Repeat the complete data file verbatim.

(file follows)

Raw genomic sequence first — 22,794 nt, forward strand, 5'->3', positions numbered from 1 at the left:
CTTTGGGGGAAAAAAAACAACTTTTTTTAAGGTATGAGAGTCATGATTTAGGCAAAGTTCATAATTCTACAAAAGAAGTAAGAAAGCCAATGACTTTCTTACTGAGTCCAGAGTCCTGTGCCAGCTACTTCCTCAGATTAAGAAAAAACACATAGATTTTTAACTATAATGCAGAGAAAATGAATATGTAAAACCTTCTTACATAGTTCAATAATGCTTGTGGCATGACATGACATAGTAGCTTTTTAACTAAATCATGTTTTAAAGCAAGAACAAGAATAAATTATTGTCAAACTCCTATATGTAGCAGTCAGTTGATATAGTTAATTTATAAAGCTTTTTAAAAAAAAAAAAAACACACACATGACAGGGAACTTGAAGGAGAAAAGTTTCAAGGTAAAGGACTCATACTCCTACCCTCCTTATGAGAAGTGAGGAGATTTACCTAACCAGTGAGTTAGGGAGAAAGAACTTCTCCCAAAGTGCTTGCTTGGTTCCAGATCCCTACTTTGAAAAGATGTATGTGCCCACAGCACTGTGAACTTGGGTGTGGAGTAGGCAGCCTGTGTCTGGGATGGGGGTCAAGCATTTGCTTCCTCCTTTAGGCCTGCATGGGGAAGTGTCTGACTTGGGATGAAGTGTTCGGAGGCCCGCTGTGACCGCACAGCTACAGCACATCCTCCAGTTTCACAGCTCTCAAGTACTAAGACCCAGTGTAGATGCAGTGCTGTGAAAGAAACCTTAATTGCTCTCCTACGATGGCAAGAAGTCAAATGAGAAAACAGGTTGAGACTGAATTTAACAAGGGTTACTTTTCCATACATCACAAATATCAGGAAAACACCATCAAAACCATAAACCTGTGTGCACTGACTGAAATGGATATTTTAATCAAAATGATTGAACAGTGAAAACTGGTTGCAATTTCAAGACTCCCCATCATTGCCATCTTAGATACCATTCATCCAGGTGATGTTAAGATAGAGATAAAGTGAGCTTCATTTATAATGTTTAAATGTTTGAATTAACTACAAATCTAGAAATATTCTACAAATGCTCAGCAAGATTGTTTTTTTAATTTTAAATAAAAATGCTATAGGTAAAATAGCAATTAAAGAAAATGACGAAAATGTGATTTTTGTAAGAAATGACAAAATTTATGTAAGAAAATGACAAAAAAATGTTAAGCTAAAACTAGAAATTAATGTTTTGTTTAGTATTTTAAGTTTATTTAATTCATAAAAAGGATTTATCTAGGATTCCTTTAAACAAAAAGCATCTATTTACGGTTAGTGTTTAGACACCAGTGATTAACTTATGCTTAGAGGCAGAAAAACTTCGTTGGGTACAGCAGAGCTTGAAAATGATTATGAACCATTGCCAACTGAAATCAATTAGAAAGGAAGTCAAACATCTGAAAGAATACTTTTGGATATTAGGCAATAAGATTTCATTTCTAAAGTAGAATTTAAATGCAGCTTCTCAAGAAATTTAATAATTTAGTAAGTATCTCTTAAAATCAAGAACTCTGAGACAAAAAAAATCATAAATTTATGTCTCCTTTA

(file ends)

Raw genomic sequence first — 22,794 nt, forward strand, 5'->3', positions numbered from 1 at the left:
CTTTGGGGGAAAAAAAACAACTTTTTTTAAGGTATGAGAGTCATGATTTAGGCAAAGTTCATAATTCTACAAAAGAAGTAAGAAAGCCAATGACTTTCTTACTGAGTCCAGAGTCCTGTGCCAGCTACTTCCTCAGATTAAGAAAAAACACATAGATTTTTAACTATAATGCAGAGAAAATGAATATGTAAAACCTTCTTACATAGTTCAATAATGCTTGTGGCATGACATGACATAGTAGCTTTTTAACTAAATCATGTTTTAAAGCAAGAACAAGAATAAATTATTGTCAAACTCCTATATGTAGCAGTCAGTTGATATAGTTAATTTATAAAGCTTTTTAAAAAAAAAAAAAACACACACATGACAGGGAACTTGAAGGAGAAAAGTTTCAAGGTAAAGGACTCATACTCCTACCCTCCTTATGAGAAGTGAGGAGATTTACCTAACCAGTGAGTTAGGGAGAAAGAACTTCTCCCAAAGTGCTTGCTTGGTTCCAGATCCCTACTTTGAAAAGATGTATGTGCCCACAGCACTGTGAACTTGGGTGTGGAGTAGGCAGCCTGTGTCTGGGATGGGGGTCAAGCATTTGCTTCCTCCTTTAGGCCTGCATGGGGAAGTGTCTGACTTGGGATGAAGTGTTCGGAGGCCCGCTGTGACCGCACAGCTACAGCACATCCTCCAGTTTCACAGCTCTCAAGTACTAAGACCCAGTGTAGATGCAGTGCTGTGAAAGAAACCTTAATTGCTCTCCTACGATGGCAAGAAGTCAAATGAGAAAACAGGTTGAGACTGAATTTAACAAGGGTTACTTTTCCATACATCACAAATATCAGGAAAACACCATCAAAACCATAAACCTGTGTGCACTGACTGAAATGGATATTTTAATCAAAATGATTGAACAGTGAAAACTGGTTGCAATTTCAAGACTCCCCATCATTGCCATCTTAGATACCATTCATCCAGGTGATGTTAAGATAGAGATAAAGTGAGCTTCATTTATAATGTTTAAATGTTTGAATTAACTACAAATCTAGAAATATTCTACAAATGCTCAGCAAGATTGTTTTTTTAATTTTAAATAAAAATGCTATAGGTAAAATAGCAATTAAAGAAAATGACGAAAATGTGATTTTTGTAAGAAATGACAAAATTTATGTAAGAAAATGACAAAAAAATGTTAAGCTAAAACTAGAAATTAATGTTTTGTTTAGTATTTTAAGTTTATTTAATTCATAAAAAGGATTTATCTAGGATTCCTTTAAACAAAAAGCATCTATTTACGGTTAGTGTTTAGACACCAGTGATTAACTTATGCTTAGAGGCAGAAAAACTTCGTTGGGTACAGCAGAGCTTGAAAATGATTATGAACCATTGCCAACTGAAATCAATTAGAAAGGAAGTCAAACATCTGAAAGAATACTTTTGGATATTAGGCAATAAGATTTCATTTCTAAAGTAGAATTTAAATGCAGCTTCTCAAGAAATTTAATAATTTAGTAAGTATCTCTTAAAATCAAGAACTCTGAGACAAAAAAAATCATAAATTTATGTCTCCTTTA